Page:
Director: Bill Condon
Cast: Robert Pattinson, Kristen Stewart, Taylor Lautner, Ashley Greene, Anna Kendrick, Peter Facinelli, Kellan Lutz, Nikki Reed, Jackson Rathbone, Elizabeth Reaser, Billy Burke, Dakota Fanning, Mackenzie Foy, Maggie Grace, MyAnna Buring, Alex Meraz
RunTime: 1 hr 57 mins
Released By: Shaw
Rating: PG13 (Disturbing Scenes)
Official Website: http://www.breakingdawn-themovie.com/
Opening Day: 24 November 2011
Synopsis: In the highly anticipated next chapter of the blockbuster The Twilight Saga, the newfound married bliss of Bella Swan (Kristen Stewart) and vampire Edward Cullen (Robert Pattinson) is cut short when a series of betrayals and misfortunes threatens to destroy their world. After their wedding, Bella and Edward travel to Rio de Janeiro for their honeymoon, where they finally give in to their passions. Bella soon discovers she is pregnant, and during a nearly fatal childbirth, Edward finally fulfills her wish to become immortal. But the arrival of their remarkable daughter, Renesmee, sets in motion a perilous chain of events that pits the Cullens and their allies against the Volturi, the fearsome council of vampire leaders, setting the stage for an all-out battle. The suspenseful and deeply romantic Breaking Dawn continues the epic tale of supernatural fantasy and passionate love that has made The Twilight Saga a worldwide phenomenon.
Following in the footsteps of the most successful print-to-screen franchise that recently concluded an epic journey lasting a decade, this adaptation of the final book in author Stephanie Meyer’s groundbreaking ‘Twilight’ series has been split into two parts- and no matter your cynical views of it being no more than a cash-grab attempt by studio executives, the decision to do so is ultimately an inspired one. After all, when the book had been published, some reviewers had commented that Meyer packed too much into one volume and should have instead released it as two separate books.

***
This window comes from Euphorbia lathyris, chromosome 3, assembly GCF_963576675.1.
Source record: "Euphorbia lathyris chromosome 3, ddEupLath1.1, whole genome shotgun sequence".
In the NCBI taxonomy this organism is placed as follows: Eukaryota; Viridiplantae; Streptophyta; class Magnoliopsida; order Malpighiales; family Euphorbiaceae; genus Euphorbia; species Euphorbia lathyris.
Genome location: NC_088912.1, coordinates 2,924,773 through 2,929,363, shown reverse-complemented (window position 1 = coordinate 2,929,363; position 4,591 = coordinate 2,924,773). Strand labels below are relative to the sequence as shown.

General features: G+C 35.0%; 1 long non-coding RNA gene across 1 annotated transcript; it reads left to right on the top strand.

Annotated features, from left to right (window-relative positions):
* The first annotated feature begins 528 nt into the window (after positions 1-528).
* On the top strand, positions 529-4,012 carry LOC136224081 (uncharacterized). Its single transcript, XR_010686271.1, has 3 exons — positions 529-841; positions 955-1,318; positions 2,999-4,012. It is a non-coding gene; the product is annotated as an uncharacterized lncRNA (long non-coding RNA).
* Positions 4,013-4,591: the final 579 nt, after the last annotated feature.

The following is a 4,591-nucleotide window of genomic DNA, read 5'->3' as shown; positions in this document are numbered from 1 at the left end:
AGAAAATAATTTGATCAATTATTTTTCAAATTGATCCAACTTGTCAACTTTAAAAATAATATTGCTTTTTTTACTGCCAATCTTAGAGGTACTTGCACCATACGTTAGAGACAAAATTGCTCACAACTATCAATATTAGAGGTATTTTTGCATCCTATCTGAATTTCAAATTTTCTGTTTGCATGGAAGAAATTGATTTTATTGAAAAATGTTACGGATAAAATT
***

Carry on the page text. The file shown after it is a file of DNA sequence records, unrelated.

Screenwriter Melissa Rosenberg makes the split right where it belongs- and this first-parter deals with Bella’s marriage to Edward, their subsequent honeymoon, her treacherous pregnancy and her transformation. The latter should come as no surprise to those who have seen or read any of the earlier films- the Volturi had mandated her ‘turning’ into a vampire when they had spared her life in ‘New Moon’. And if all that sounds foreign to you, then you probably should do some homework before catching this movie, for it doesn’t offer any concessions for the uninitiated.
Fans- to be specific, Team Edward fans- however will be rewarded immediately with the long-awaited moment in the entire saga. It is also a most beautiful one, as Edward and Bella finally seal their love with each other with the covenant of marriage. An entire half hour of the movie is dedicated to their wedding, and director Bill Condon stages the occasion resplendently. More than just elaborate sets, Condon draws out its poignancy through his key characters- the single father Charlie (Billy Burke) entrusting his beloved daughter to Edward; the bride Bella excited yet nervous to begin a new chapter of her life and her love with a vampire; and the bridegroom Edward overjoyed to be married to Bella yet uneasy that their human-vampire nuptials will hurt her.
At the centre of it is Bella and Edward’s immense love for each other, and a scene where the pair exchange their vows looking into each other’s eyes and oblivious to the crowd in front of them is deeply touching. Just as this instalment finally gives Bella and Edward their happily-ever-after, it also gives closure to Jacob’s love for Bella- and Team Jacob fans will relish a slow dance between the two away from the wedding party as Jacob finally comes to terms as best as he can that Bella is not his to have. This will also be the last time we see some of the supporting characters- Jessica (Anna Kendrick), Eric (Justin Chon), Angela (Christian Serratos) and Mike (Micahel Welch)- and Condon takes note to give each some extra screen time before they bid adieu.
It’s clear from how Condon films the ‘wedding of the century’ that he possesses surprising sensitivity for the material- more so than any of the previous directors (David Slade, Chris Weitz and even Catherine Hardwicke), we may add- and that acumen is especially important especially towards the second half of the film. Those who have read the books will know that this final chapter is the most challenging to film of all the four, particularly because it deals with themes like sacrifice, betrayal and death. And leading up to that is the newly married Cullens’ honeymoon in Isle Esme, off the coast of Brazil’s Rio de Janeiro where, Bella and Edward consummate their marriage- their lovemaking scenes filmed as passionately as would be allowed under a PG13 rating.